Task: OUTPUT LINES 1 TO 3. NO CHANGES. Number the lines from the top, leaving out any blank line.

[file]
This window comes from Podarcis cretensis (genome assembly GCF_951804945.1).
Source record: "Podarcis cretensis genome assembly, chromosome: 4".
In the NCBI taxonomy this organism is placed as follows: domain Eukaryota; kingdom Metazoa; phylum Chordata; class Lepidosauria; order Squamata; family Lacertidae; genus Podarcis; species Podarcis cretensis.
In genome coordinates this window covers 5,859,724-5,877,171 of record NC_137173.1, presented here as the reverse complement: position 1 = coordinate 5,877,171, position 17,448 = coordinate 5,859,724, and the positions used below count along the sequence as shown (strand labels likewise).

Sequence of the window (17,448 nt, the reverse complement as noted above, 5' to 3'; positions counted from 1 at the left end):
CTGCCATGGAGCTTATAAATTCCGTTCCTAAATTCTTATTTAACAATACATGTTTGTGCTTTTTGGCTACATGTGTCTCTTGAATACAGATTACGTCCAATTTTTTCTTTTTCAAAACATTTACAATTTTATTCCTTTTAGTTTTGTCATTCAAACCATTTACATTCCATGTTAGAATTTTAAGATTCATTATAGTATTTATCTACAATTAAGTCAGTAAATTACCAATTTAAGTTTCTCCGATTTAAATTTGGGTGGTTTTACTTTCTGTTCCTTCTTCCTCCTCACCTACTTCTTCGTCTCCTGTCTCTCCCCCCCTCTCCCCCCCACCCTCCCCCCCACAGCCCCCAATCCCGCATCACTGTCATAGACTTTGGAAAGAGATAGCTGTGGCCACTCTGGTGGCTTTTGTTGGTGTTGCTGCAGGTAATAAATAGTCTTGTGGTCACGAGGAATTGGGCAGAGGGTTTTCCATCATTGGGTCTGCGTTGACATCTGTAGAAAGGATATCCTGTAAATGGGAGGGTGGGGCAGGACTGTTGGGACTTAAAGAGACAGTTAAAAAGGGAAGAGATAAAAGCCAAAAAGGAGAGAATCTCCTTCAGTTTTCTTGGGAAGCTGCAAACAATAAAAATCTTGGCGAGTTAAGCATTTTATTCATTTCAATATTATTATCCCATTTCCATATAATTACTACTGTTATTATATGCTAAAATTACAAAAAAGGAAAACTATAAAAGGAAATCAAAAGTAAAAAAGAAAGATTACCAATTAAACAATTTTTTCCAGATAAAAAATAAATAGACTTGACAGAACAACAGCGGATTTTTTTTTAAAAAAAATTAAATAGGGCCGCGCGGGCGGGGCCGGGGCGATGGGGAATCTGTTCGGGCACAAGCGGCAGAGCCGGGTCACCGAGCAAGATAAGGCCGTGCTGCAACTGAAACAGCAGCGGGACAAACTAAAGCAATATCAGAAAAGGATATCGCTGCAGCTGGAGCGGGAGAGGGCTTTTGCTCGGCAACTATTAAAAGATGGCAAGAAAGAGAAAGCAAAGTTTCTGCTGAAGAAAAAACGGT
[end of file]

This window comes from Podarcis cretensis (genome assembly GCF_951804945.1).
Source record: "Podarcis cretensis genome assembly, chromosome: 4".
In the NCBI taxonomy this organism is placed as follows: domain Eukaryota; kingdom Metazoa; phylum Chordata; class Lepidosauria; order Squamata; family Lacertidae; genus Podarcis; species Podarcis cretensis.